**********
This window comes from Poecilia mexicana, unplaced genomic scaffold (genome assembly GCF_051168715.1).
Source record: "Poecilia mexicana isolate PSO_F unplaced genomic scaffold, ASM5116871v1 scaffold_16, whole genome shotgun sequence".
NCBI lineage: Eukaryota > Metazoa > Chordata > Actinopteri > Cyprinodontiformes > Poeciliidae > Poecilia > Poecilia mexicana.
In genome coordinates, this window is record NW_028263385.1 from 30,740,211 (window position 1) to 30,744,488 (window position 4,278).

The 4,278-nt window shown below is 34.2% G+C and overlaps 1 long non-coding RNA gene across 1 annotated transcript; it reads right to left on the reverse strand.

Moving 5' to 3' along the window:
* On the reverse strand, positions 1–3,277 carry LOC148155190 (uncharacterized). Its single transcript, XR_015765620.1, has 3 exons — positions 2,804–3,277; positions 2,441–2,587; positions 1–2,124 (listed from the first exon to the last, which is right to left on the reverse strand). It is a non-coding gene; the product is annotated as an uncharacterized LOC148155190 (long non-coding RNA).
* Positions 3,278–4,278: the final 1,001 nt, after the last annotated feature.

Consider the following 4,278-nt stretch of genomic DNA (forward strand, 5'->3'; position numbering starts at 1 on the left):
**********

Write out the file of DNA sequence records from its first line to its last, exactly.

This window comes from Poecilia mexicana, unplaced genomic scaffold (genome assembly GCF_051168715.1).
Source record: "Poecilia mexicana isolate PSO_F unplaced genomic scaffold, ASM5116871v1 scaffold_16, whole genome shotgun sequence".
NCBI lineage: Eukaryota > Metazoa > Chordata > Actinopteri > Cyprinodontiformes > Poeciliidae > Poecilia > Poecilia mexicana.
In genome coordinates, this window is record NW_028263385.1 from 30,740,211 (window position 1) to 30,744,488 (window position 4,278).

The 4,278-nt window shown below is 34.2% G+C and overlaps 1 long non-coding RNA gene across 1 annotated transcript; it reads right to left on the reverse strand.

Moving 5' to 3' along the window:
* On the reverse strand, positions 1–3,277 carry LOC148155190 (uncharacterized). Its single transcript, XR_015765620.1, has 3 exons — positions 2,804–3,277; positions 2,441–2,587; positions 1–2,124 (listed from the first exon to the last, which is right to left on the reverse strand). It is a non-coding gene; the product is annotated as an uncharacterized LOC148155190 (long non-coding RNA).
* Positions 3,278–4,278: the final 1,001 nt, after the last annotated feature.

Consider the following 4,278-nt stretch of genomic DNA (forward strand, 5'->3'; position numbering starts at 1 on the left):